Market Commentary — September 20, 2021
The S&P 500 notched its second straight week of losses in a September slump. Investors are processing mixed signals these days, with encouraging economic data being weighed against supply chain constraints, elevated valuations, and the prospect of Fed tapering. Energy shares moved higher on rising oil prices and strength in auto sales boosted Consumer Discretionary shares.
History is also not on the market’s side with the S&P 500 averaging a 0.4% decline for September, the worst of any month, according to the Stock Trader’s Almanac, and those September losses typically come in the back half of the month.
Higher corporate taxes have been proposed by Congress to fund infrastructure spending, raising the corporate tax rate to 26.5% from 21% and the top capital gains rate from 20% to 25%.
Inflation data came in more muted than expected, as core CPI increased only 0.1% in August versus consensus expectations of 0.3%. This was the smallest increase since February, driven by declines in airfares and used car prices. The data helped drive a rally in bonds, pushing yields lower as investors’ worries of imminent rate hikes were abated.
Among big news in ETF land, was a top Democrat proposal to eliminate a decades-old tax loophole that makes ETFs more tax efficient. Senate Finance Committee Chairman Ron Wyden’s proposal aims to tax ETFs’ use of “in-kind” transactions that currently avoid triggering capital gains taxes. The $5.4 trillion ETF industry is obviously not happy with the proposed change and will likely join forces to fight it.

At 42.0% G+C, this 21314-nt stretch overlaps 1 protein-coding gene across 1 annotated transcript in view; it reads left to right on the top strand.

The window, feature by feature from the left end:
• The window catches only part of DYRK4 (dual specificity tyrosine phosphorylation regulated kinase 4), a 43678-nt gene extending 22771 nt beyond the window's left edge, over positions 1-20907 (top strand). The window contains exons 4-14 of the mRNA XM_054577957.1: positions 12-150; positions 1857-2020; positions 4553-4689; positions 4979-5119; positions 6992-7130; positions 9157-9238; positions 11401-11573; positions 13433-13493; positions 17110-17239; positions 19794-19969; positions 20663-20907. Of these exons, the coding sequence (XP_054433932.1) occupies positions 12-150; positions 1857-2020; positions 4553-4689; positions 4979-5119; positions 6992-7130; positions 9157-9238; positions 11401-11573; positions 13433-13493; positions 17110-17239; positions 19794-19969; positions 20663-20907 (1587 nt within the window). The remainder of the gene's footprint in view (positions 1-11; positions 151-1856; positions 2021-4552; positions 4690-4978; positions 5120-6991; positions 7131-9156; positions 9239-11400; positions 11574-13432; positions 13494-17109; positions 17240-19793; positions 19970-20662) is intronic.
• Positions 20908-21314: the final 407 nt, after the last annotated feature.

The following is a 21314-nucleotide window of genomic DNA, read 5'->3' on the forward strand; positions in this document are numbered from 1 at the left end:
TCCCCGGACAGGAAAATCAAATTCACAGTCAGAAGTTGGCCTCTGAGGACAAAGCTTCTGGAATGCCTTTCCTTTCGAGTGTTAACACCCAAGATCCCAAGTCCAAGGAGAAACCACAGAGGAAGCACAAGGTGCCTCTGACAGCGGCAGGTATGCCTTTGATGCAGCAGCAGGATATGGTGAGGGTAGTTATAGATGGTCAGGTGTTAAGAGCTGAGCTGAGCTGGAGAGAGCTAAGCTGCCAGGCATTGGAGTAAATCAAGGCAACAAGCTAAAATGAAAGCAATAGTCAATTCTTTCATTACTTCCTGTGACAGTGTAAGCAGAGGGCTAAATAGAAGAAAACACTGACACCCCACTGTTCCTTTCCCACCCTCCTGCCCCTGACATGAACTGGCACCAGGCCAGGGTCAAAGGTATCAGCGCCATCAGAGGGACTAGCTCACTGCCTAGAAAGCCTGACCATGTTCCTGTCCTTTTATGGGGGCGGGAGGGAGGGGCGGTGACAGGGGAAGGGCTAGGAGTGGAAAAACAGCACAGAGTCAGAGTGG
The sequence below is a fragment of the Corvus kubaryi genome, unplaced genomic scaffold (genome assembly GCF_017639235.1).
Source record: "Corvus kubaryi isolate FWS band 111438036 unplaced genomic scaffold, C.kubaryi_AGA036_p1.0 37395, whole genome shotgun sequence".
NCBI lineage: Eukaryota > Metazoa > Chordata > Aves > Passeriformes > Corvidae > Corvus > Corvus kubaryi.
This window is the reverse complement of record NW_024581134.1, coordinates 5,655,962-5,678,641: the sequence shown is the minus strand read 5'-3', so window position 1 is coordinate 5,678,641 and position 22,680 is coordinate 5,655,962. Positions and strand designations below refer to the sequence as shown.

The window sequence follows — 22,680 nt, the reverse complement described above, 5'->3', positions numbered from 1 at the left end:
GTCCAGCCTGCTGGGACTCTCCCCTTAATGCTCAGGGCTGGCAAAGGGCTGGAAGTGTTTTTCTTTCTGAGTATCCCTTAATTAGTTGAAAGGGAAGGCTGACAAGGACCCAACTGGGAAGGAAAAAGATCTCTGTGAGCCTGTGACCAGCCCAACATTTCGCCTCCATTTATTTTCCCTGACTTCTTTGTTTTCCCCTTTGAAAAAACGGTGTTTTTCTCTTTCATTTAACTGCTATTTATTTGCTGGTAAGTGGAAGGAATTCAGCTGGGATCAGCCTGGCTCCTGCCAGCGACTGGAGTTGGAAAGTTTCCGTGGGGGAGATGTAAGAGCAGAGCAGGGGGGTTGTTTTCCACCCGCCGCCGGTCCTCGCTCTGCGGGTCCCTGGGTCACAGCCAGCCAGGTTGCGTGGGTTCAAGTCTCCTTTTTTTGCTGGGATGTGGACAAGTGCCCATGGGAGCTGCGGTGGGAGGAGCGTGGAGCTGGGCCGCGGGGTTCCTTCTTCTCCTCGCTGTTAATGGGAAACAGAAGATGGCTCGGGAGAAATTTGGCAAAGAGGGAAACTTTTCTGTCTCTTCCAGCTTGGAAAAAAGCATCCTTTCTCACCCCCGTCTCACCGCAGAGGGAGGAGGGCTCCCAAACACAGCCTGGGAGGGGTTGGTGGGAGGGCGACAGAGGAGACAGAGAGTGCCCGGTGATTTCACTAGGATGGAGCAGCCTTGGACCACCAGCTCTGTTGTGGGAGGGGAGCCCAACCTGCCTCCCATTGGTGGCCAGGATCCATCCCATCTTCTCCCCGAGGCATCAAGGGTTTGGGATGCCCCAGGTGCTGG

The Wall Street Journal reports that Invesco and State Street might merge.
What is driving the recent melt-up in Uranium ETFs? Uranium prices are up 38% YTD, rejuvenated by the global demand for sources of alternative energy, Sprott’s buying spree (the firm’s physical uranium fund has boosted its stockpile by 45% in four weeks, potentially tightening the market and putting pressure on utilities and other consumers), and growing interest on Reddit’s WallStreetBets forum.
Finally, on Friday, the FDA endorsed Pfizer’s COVID-19 vaccine boosters for people 65 and older and high-risk groups. Those deemed at high risk are expected to include health care workers and people with certain health conditions. New data presented to the panel by Pfizer suggested protection against hospitalization waned 6% every 2 months, offering limited protection after 6 months, declining from 91% to 77%.
Lots of big news to digest. Have a great week!
CEO and Co-Founder